Oil, natural gas futures decline amid mild weather | VailDaily.com
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Oil, natural gas futures decline amid mild weather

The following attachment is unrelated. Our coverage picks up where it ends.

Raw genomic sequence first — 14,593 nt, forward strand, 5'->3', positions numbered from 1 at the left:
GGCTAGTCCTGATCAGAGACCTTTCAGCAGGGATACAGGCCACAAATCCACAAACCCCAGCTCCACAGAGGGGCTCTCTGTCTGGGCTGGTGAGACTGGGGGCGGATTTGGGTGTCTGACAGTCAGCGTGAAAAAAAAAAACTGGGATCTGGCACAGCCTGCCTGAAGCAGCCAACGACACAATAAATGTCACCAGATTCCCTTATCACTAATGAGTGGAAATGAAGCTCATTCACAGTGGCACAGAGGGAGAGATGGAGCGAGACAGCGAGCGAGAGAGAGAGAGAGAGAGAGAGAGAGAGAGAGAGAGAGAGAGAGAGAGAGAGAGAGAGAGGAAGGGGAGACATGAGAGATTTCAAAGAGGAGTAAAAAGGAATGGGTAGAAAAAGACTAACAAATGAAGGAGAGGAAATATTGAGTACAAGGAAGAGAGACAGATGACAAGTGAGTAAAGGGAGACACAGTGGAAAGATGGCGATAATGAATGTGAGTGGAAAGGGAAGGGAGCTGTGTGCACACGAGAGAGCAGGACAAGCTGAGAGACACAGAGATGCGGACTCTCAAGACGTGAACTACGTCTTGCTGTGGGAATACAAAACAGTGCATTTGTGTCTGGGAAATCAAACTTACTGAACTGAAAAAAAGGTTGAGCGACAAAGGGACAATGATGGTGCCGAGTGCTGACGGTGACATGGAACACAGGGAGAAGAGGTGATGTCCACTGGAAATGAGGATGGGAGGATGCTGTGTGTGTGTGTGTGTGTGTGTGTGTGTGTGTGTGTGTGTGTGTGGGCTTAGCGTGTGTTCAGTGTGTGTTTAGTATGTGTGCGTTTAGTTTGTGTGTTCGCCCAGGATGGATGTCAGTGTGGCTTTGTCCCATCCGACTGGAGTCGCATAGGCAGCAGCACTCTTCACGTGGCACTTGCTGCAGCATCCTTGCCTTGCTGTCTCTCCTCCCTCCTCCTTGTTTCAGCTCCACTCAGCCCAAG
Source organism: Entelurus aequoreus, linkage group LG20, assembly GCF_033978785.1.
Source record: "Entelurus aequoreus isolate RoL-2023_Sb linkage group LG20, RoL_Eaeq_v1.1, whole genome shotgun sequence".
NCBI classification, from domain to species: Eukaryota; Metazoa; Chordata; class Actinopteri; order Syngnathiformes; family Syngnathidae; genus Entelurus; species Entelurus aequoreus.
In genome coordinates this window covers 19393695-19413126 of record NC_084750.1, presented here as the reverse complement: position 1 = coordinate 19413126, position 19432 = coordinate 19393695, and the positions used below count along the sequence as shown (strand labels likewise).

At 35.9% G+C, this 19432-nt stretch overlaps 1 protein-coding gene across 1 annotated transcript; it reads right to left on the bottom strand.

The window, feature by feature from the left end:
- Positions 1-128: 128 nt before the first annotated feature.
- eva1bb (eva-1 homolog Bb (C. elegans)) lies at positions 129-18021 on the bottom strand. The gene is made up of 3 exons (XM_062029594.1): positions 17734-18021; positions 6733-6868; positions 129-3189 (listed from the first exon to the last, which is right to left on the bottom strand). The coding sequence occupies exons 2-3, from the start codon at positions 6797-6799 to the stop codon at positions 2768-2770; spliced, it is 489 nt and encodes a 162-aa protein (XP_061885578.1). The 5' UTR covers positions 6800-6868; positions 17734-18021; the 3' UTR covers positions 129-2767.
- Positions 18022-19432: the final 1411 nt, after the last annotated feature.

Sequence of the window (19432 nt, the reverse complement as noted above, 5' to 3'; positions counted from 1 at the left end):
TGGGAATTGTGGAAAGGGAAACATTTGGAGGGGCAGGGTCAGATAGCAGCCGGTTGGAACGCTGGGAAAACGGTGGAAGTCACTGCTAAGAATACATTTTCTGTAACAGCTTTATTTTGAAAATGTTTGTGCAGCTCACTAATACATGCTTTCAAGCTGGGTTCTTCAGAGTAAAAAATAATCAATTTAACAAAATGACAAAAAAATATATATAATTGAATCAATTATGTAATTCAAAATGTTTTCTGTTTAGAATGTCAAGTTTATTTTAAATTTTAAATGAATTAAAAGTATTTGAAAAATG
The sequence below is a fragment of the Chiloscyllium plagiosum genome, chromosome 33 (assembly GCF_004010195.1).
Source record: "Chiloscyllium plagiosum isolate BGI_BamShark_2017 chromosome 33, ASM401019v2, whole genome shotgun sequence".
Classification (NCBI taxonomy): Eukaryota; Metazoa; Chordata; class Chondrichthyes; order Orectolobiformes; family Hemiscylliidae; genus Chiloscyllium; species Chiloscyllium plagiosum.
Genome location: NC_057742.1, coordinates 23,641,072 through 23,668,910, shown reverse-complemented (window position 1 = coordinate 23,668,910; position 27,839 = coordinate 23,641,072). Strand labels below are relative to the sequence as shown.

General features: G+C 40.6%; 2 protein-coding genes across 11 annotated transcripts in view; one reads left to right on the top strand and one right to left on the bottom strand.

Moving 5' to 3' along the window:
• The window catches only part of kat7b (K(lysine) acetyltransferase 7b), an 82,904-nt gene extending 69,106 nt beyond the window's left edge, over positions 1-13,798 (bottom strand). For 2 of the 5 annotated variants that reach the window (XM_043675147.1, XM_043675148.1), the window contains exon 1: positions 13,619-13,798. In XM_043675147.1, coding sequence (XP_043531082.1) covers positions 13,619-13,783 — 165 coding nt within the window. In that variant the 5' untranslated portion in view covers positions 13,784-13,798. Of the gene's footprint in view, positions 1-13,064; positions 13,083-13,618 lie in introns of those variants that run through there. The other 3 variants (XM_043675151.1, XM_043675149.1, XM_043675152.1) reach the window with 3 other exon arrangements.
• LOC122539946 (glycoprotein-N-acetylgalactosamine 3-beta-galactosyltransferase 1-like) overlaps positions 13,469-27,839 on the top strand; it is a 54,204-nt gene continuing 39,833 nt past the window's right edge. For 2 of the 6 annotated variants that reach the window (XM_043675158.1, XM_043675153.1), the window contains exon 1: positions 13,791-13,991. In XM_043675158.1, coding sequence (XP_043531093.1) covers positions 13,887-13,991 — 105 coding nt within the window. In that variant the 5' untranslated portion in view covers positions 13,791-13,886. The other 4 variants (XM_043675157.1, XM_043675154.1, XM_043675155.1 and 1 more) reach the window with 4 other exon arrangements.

WASHINGTON – Energy futures prices slipped on Tuesday despite a nerve-rattling move by Iran to resume nuclear research, and some analysts said it could signal a fading of bullish sentiment.Above-normal winter temperatures in parts of the U.S. have dampened demand for home-heating fuels such as natural gas, allowing supplies to build while putting downward pressure on prices.”The laws of economics still apply and higher prices call forth more supply while dampening demand,” said Tim Evans, an oil analyst at IFR Energy Services who has held a bearish oil-price outlook for some time. “The long view of the market’s history, filled with booms and busts, is on our side.”In the U.S. Northeast, the world’s largest consumer of heating oil, temperatures were spring-like and forecasters expect them to continue through the week.Natural gas for February delivery fell 2.4 cents to settle at $9.336 per 1,000 cubic feet. The front-month contract is down nearly 40 percent since Dec. 13, when it hit an all-time peak of $15.78 on concerns of a potentially cold winter and disrupted production in the Gulf of Mexico in the wake of Hurricane Katrina.Nymex crude-oil prices dipped 13 cents to settle at $63.37 a barrel, reversing earlier gains that came after Iran removed seals on its nuclear research facilities, allowing work to resume despite warnings from Western countries concerned about stability in the oil-rich Middle East.Iran said its action was to prepare for fuel research only and that it was not resuming work to produce nuclear weapons.February Brent crude futures on London’s ICE Futures exchange rose 27 cents to $62.28 a barrel.Heating oil futures slid 2.98 cents to $1.7379 a gallon, while gasoline futures fell 3.06 cents to $1.7371 a gallon.While U.S. government data on fuel inventories due Wednesday are expected to show a drop in crude stocks, analysts said levels were still expected to remain higher than a year ago.Analysts also expect that the data will show rising stockpiles of distillate fuel, which includes heating oil and diesel.According to an average of estimates from 10 analysts polled by Dow Jones Newswires, distillate stocks rose about 1.7 million barrels last week. A rise of that size would push distillate stocks to just above the U.S. federal Energy Information Administration’s five-year average.Vail, Colorado


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